4 Data Center Project Management Problems You Can AvoidYour new data center build has started. The engineers have returned positive environmental surveys, the foundation is in place, and the build is going exactly on schedule. Then, it happens. The cabling contractor you hired just installed your fiber with end-of-row connections, and the hardware you ordered is configured for top-of-cabinet.

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Your data center completion date will be delayed by two weeks because you didn’t have the right oversight on the planning stages of your project. Instead of trying to take on a data center project end-to-end alone, hiring an experienced project manager can save your bacon many times over.

Here are four data center project management challenges you can avoid: 

1. Exceeding Project Budget

With the myriad numbers of data center construction costs, it is challenging to account for every expense and price overage. There are costs that may not have been considered in the first place, or there may be scope creep that can cause budget overages.

Using tools like construction cost calculators or hiring experienced planners can help establish realistic estimates of costs based on recently completed projects. Adding some contingency to your cost estimates can also help to mitigate budget overrun.

Consider leasing equipment, instead of buying it outright. And find financing companies that will allow you to swap out aging equipment when leases expire.

2. Keep Project Scheduling on Track

Holding to a timeframe when building a colocation facility or other server facility is as equally challenging as cost. Consider contracting temporary services within a modular data center so your company can deliver services, even if your facility isn’t completed on time. Hiring the right general contractor or project manager with industry experience is mandatory.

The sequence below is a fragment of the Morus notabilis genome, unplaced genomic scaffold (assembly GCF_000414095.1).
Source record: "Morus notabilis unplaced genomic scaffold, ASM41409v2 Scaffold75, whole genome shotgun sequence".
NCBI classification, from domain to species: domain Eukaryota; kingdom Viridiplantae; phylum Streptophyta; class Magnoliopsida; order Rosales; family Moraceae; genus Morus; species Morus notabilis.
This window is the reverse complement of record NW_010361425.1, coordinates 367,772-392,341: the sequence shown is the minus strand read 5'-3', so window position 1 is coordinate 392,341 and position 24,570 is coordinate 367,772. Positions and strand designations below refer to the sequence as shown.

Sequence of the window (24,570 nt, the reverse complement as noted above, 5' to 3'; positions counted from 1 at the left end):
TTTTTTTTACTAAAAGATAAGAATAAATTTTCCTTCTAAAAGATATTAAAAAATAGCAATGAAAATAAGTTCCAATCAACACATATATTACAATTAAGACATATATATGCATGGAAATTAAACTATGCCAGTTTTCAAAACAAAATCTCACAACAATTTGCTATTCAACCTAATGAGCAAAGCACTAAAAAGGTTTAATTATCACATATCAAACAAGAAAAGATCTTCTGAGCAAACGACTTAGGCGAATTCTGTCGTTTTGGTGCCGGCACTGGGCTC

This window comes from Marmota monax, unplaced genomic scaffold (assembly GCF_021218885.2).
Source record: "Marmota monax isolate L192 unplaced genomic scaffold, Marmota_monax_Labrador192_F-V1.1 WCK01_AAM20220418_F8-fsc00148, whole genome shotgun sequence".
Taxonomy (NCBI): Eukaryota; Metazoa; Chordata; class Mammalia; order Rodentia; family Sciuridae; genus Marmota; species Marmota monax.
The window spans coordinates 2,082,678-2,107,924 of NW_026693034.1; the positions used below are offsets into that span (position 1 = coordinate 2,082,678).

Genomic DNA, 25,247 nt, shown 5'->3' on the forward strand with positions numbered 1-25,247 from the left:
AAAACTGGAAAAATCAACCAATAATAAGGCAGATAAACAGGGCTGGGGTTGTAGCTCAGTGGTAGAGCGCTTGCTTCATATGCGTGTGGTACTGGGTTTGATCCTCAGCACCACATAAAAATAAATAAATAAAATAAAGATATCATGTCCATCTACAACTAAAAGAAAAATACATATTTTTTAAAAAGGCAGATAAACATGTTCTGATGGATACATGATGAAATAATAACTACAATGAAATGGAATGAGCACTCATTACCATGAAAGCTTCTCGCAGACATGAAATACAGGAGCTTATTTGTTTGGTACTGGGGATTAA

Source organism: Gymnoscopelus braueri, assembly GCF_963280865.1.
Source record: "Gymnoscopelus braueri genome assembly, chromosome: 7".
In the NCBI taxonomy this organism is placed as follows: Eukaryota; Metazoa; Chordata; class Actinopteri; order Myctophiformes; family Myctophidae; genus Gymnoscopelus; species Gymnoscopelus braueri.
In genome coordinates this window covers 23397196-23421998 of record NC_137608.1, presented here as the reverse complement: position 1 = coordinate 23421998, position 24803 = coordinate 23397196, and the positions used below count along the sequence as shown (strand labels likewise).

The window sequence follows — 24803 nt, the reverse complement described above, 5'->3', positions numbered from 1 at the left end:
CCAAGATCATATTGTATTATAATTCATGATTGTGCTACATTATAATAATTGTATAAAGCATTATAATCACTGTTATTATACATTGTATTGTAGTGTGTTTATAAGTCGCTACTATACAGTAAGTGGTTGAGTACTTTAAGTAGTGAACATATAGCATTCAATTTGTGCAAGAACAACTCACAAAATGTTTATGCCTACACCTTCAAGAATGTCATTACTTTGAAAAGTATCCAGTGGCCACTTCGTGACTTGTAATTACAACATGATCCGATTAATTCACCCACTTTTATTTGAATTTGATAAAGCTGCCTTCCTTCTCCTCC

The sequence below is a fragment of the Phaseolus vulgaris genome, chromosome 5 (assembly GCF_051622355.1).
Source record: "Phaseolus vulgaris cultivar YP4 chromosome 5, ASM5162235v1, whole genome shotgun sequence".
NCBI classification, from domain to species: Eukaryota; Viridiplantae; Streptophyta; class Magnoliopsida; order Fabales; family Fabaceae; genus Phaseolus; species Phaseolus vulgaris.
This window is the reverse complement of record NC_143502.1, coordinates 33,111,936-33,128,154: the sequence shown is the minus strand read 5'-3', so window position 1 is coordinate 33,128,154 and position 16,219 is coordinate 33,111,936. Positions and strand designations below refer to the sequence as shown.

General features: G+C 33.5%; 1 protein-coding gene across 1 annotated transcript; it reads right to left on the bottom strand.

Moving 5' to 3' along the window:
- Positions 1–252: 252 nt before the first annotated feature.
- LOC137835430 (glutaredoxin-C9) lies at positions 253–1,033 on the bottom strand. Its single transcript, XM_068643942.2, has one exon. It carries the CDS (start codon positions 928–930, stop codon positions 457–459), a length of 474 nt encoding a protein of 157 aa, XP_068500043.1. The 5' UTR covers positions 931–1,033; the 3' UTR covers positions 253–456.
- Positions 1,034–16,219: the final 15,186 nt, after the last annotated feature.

Try to find contractors that are willing to assume the responsibility of milestone attainment with financial penalties if milestones are missed. Your feet are likely held to the fire if your hosting or managed technology services don’t meet SLA targets, so why shouldn’t your building contractors be held to the same standard?

3. Securing Resource Availability

Contracting the service providers that can deliver on data center construction phases like raised floor assembly, server rack installation, and air flow ventilation construction can mean you are competing for expertise that is in high demand.

Building relationships with these companies well in advance of your build is critical.

Instead of hiring a bunch of independent contractors to deliver a narrow band of the spectrum of services you require, work with firms that can deliver a wide scope of responsibilities. Shift the responsibility of delegation of tasks to the contractor to dovetail services together, such as:

  • Server room cabling
  • Cooling system installation
  • Server installation and configuration
  • Software implementation, testing, and deployment

4. Lack of Change Management Readiness

If there’s an industry that should be prepared for change, it would have to be managed technology services. Expecting the unexpected and having a Plan B to fall back on along the way separates the innovators from the imitators. If one telecommunications contractor isn’t able to deliver your fiber connectivity, you should have telco redundancy from the outset.

Be prepared to swap out the equipment you had in mind for more scalability, elevated security, or faster performance. If demand spikes in advance of your go-live, consider hardware consolidation or virtualization to increase server density and delivery capacity.


Three key data center project management strategies are establishing relationships with service providers, keeping thorough and detailed reports, and being prepared for change. Should you plan to expand your roster of managed hosting or colocation facilities, keep these tips in mind to mitigate risk, and complete your build with minimal delays and manageable cost overage.

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Have you completed a data center project where project management accelerated, stalled, or derailed the initiative? Tell us about it in the comments section!

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